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Three million years ago a chimpanzee-sized creature stood up on two legs. While she may have looked like a chimpanzee, she was not—she was a member of Australopithecus, an ancient human ancestor. One way we know this is because she walked on two legs just like humans today.
She used her two legs to walk between grasslands so that she could reach the trees that had her favorite food—fruit. Some scientists think that early humans began walking on two legs so that they could move between food patches. Early humans might have been driven to walk on two legs as fruit-bearing forests shrunk and grasslands spread when climate changed over the last six million years.
However, this is just one of many ideas of how climate change may have influenced human evolution. How our ancestors responded to climate change falls under the science of ecology.
The "savanna hypothesis" is one of the oldest ideas on the effects climate change had on early humans. The idea is that the spread of grasslands was important to the evolution of our ancestors in Africa. We know that grasslands spread as the climate became cooler and drier over the last six million years.
Some scientists think that our ancestors first stood up on two legs to peek over tall grasses to avoid predators. Others think they evolved to walk on two legs so that they could move across grasslands to reach tree patches on the landscape. These tree patches held the fruits early hominins relied on. Many other ideas like these have been suggested. In fact, almost all major "events" in human evolution (stone tool use, brain size increase, etc.) have at one time been linked to the spread of savanna in Africa. Walking on two legs (bipedalism) is likely the trait most closely tied to spread of the savanna. This idea is still an area of intense research today.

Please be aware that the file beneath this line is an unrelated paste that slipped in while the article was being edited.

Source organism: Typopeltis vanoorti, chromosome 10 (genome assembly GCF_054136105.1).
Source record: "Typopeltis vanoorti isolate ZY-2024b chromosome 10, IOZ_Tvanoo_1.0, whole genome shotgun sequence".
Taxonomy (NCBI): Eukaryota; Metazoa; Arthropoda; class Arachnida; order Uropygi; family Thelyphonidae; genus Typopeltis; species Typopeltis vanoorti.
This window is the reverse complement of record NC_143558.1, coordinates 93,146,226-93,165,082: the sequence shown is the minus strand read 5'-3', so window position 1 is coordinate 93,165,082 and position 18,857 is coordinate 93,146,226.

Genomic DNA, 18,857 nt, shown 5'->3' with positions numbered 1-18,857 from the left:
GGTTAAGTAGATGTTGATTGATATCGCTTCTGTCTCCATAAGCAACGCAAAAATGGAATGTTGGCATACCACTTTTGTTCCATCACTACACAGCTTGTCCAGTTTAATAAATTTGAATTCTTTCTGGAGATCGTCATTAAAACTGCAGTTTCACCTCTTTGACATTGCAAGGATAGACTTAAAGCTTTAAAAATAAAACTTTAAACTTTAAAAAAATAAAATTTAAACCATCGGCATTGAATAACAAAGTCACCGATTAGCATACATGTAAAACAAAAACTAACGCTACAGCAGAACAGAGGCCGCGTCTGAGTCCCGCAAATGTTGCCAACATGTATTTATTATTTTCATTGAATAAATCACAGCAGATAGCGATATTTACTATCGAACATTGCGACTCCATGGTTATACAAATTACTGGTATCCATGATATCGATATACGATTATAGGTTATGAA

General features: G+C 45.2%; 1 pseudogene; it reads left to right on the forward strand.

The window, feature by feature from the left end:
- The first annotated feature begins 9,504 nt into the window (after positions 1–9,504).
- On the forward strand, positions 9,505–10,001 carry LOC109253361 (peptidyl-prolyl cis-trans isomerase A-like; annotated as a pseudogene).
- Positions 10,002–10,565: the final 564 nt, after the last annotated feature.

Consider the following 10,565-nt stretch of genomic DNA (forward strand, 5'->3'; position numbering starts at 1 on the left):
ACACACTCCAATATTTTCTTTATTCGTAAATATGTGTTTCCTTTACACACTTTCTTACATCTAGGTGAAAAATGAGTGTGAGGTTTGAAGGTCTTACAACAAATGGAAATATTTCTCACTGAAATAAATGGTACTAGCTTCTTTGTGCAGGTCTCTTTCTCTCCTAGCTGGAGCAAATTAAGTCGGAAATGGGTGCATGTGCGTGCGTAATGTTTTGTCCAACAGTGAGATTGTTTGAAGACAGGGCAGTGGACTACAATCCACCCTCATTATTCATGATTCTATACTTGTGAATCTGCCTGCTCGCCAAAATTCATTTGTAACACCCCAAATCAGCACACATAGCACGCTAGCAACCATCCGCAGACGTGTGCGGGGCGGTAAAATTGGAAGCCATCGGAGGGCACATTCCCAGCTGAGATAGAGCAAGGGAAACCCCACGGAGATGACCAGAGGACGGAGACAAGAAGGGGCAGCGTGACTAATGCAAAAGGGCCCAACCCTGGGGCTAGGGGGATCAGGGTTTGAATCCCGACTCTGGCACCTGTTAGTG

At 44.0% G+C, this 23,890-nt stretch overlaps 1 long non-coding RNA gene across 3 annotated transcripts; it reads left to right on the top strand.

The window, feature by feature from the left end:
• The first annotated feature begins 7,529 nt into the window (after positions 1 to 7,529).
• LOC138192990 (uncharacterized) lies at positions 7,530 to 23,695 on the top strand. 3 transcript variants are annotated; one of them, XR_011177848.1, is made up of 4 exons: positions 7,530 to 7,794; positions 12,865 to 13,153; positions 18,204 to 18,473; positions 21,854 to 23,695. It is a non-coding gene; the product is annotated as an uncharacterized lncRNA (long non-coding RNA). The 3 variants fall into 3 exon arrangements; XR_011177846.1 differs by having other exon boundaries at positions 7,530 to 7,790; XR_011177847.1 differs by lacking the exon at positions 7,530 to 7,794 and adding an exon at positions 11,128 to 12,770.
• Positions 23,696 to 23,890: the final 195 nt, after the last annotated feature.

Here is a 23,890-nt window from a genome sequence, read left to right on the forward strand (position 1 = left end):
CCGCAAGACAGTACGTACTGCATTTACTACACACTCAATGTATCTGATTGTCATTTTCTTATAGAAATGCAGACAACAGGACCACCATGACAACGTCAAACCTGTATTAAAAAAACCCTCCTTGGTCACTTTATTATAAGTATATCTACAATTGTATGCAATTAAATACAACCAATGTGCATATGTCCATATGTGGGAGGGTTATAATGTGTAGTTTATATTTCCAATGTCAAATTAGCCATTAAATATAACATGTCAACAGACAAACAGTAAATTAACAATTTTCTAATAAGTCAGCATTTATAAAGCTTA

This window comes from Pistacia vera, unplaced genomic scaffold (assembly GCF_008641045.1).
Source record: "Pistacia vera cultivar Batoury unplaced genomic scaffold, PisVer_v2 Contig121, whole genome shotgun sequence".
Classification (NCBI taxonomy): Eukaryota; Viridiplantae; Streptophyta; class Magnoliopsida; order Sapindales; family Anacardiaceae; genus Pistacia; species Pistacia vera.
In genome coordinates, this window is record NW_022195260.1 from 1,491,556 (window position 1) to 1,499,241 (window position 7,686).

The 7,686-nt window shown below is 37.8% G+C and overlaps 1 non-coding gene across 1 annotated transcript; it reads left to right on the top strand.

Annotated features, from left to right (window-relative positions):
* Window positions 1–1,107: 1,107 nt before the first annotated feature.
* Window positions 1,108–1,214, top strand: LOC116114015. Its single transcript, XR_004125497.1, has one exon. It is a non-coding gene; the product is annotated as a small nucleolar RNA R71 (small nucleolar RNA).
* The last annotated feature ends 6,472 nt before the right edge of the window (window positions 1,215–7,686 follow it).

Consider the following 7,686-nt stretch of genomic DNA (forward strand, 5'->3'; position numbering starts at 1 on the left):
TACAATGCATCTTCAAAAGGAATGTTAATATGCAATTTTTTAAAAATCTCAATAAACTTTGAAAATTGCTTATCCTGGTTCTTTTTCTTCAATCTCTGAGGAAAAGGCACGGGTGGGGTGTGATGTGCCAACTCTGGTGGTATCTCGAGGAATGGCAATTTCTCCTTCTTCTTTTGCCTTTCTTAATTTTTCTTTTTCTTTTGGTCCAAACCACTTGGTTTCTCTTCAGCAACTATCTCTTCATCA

Ardipithecus ramidus is a 4.4 million year old human ancestor that is known from East Africa. The fossil animals, plants, and ancient soils that are found with A. ramidus suggest that this early human lived in a habitat with a lot of trees, like a forest. This challenges the idea that walking on two legs was driven by spread of the savanna, as one of the earliest bipeds was found in a woody habitat.
However, more recently a group of geologists announced a study of ancient East African soils over the last six million years. These scientists found that savannas had been common across East Africa for millions of years. They thought that this supported the idea that savannas could have driven early humans to walk on two legs. Although this is the most recent study, the debate is not settled. Several scientists still think that the earliest bipeds lived in wooded, semiforested habitats.
There are a few alternatives to the savanna hypothesis. One is that changes in temperature or rainfall influenced human evolution. These types of changes are called climate variability.
Other scientists think that great expansions and contractions of lakes broke up and rejoined groups of early humans over time. Lake expansion and contraction could have caused new species to form. Speciation can occur when populations are divided and take on their own evolutionary paths. Such divisions could also have caused the evolution of new adaptations. Hominin species might have had to change their behaviors when they came into contact with one another. These new behaviors may have evolved when species had to compete for food.
Changing climates may also drive evolution for other reasons. Humans and our ancestors have to be more flexible in how they interact with an area if their habitat is changing. To be successful in a changing world, you would want to be a generalist rather than a specialist. When a specialist's preferred food, habitat, or any other resource disappears, it is hard for them to survive. Generalists are more flexible and so can more easily change with the environment. For example, stone tool use may have helped hominins exploit a new resource (meat). An ability to hunt for meat could be critical when other resources, like plants, were scarce during periods of global cooling.